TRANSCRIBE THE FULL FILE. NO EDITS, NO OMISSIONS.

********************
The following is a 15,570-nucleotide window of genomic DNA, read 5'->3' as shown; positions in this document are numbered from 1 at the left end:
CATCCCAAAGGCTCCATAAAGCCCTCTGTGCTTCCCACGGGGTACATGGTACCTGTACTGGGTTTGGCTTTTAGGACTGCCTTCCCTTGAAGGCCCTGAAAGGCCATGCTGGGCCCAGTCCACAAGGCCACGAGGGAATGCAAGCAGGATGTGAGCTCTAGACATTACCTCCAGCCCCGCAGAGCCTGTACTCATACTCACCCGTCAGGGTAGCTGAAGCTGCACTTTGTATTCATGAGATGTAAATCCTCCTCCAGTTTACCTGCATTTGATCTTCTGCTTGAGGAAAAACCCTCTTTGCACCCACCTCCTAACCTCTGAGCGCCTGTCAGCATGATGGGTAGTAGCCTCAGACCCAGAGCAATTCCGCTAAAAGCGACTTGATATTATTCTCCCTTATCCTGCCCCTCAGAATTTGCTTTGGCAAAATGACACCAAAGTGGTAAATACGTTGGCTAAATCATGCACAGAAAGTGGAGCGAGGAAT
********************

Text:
The following is a 15,570-nucleotide window of genomic DNA, read 5'->3' as shown; positions in this document are numbered from 1 at the left end:
CATCCCAAAGGCTCCATAAAGCCCTCTGTGCTTCCCACGGGGTACATGGTACCTGTACTGGGTTTGGCTTTTAGGACTGCCTTCCCTTGAAGGCCCTGAAAGGCCATGCTGGGCCCAGTCCACAAGGCCACGAGGGAATGCAAGCAGGATGTGAGCTCTAGACATTACCTCCAGCCCCGCAGAGCCTGTACTCATACTCACCCGTCAGGGTAGCTGAAGCTGCACTTTGTATTCATGAGATGTAAATCCTCCTCCAGTTTACCTGCATTTGATCTTCTGCTTGAGGAAAAACCCTCTTTGCACCCACCTCCTAACCTCTGAGCGCCTGTCAGCATGATGGGTAGTAGCCTCAGACCCAGAGCAATTCCGCTAAAAGCGACTTGATATTATTCTCCCTTATCCTGCCCCTCAGAATTTGCTTTGGCAAAATGACACCAAAGTGGTAAATACGTTGGCTAAATCATGCACAGAAAGTGGAGCGAGGAAT